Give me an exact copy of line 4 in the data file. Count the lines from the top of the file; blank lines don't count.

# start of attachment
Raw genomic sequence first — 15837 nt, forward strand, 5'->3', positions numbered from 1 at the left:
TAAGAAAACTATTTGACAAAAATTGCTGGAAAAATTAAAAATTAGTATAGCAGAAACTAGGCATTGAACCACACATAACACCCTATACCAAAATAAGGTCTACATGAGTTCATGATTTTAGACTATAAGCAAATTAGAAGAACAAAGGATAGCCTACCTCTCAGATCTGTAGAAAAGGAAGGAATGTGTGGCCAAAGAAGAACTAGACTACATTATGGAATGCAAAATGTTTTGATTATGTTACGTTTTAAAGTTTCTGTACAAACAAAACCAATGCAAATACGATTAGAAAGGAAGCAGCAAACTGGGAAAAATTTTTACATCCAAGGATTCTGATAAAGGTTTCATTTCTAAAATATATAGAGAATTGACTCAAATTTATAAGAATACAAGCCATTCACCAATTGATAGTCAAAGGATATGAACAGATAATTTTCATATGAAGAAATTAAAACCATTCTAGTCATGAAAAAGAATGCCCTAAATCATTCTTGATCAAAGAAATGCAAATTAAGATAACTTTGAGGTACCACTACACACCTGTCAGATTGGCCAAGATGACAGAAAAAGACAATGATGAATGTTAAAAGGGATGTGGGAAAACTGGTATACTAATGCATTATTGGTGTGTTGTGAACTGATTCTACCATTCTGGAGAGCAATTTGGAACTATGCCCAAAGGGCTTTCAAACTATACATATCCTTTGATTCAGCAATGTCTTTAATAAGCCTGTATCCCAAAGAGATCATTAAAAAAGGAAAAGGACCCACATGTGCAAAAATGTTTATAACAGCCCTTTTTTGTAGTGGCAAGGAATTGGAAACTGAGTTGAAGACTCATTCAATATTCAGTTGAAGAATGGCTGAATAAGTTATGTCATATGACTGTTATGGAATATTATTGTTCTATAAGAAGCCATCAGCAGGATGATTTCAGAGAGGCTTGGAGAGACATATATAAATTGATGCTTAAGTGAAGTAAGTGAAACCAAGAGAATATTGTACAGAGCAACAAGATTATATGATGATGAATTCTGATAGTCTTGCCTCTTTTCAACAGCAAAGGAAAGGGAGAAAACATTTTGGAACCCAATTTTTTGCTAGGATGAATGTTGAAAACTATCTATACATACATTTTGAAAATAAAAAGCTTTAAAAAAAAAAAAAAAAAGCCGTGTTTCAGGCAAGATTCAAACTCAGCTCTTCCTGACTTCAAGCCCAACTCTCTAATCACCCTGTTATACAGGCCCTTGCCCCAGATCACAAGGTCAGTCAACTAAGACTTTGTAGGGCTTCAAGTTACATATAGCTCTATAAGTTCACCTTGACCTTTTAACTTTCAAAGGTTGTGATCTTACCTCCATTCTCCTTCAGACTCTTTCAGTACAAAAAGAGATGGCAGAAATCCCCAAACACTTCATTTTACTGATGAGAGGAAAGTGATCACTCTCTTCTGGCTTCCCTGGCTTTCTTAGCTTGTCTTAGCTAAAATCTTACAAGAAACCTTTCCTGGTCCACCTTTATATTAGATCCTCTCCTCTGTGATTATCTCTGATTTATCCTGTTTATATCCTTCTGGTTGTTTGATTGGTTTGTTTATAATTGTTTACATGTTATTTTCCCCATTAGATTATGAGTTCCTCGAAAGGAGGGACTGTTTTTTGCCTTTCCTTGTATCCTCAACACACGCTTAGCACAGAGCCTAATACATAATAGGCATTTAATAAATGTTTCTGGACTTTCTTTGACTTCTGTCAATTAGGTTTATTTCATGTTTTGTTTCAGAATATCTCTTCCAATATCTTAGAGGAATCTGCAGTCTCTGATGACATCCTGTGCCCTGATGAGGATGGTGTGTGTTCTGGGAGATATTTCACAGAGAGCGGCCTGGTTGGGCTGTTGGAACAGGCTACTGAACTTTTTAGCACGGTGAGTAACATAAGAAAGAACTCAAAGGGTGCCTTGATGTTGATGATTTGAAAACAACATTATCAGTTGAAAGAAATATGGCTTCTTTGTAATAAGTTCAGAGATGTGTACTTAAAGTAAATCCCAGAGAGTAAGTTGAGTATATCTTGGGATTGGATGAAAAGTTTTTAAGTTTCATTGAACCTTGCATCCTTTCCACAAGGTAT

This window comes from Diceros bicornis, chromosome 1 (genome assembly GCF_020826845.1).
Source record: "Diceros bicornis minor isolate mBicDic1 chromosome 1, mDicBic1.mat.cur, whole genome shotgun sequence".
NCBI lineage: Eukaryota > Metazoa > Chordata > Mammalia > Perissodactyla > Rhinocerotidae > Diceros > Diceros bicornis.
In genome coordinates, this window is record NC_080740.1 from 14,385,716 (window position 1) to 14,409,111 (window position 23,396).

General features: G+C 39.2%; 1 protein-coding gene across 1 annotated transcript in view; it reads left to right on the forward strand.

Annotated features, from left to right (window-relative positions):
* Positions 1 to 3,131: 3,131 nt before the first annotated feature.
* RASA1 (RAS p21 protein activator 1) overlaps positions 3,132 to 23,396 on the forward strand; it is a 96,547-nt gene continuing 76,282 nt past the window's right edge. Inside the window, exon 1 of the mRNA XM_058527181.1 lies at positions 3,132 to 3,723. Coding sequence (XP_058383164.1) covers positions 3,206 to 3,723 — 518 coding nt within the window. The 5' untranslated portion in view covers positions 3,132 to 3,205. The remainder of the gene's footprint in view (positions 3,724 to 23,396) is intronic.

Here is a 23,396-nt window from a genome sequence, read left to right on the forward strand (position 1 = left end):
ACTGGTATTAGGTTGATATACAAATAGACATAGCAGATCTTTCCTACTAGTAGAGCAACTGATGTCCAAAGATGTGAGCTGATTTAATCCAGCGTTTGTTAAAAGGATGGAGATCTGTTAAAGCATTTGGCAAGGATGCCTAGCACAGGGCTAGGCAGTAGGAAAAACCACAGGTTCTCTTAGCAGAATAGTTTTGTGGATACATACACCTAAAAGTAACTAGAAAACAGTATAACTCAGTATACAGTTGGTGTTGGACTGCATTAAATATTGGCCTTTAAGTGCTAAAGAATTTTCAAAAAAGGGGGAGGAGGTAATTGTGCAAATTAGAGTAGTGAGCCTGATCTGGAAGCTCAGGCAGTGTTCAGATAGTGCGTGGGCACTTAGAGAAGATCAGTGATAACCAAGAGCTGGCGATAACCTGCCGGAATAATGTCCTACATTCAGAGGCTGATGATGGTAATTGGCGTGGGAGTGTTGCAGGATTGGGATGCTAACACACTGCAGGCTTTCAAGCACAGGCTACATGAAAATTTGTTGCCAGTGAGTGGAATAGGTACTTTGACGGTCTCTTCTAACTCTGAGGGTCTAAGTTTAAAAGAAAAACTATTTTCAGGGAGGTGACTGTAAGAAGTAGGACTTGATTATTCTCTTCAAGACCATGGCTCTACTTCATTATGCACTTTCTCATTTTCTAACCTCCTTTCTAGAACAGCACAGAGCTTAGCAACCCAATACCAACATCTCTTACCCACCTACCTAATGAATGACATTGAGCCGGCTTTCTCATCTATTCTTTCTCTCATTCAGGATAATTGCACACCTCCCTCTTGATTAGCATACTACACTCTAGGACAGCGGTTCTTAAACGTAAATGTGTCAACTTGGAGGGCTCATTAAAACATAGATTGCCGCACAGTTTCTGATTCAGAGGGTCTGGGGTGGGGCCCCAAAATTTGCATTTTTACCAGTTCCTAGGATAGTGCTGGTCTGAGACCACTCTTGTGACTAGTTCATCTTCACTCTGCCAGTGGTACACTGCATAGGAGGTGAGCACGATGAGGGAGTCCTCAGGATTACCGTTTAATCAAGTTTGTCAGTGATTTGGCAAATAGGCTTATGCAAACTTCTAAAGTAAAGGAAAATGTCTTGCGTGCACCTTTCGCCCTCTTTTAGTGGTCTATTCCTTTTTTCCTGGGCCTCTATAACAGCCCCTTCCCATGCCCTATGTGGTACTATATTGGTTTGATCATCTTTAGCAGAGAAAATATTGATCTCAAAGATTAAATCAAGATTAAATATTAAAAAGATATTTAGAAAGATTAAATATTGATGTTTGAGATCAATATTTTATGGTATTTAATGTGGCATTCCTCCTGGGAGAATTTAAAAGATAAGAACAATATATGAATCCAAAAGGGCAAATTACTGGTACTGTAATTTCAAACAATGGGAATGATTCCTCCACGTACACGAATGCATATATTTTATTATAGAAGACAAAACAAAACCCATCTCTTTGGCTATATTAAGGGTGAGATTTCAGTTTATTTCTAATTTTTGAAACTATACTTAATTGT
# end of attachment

Source record: "Diceros bicornis minor isolate mBicDic1 chromosome 1, mDicBic1.mat.cur, whole genome shotgun sequence".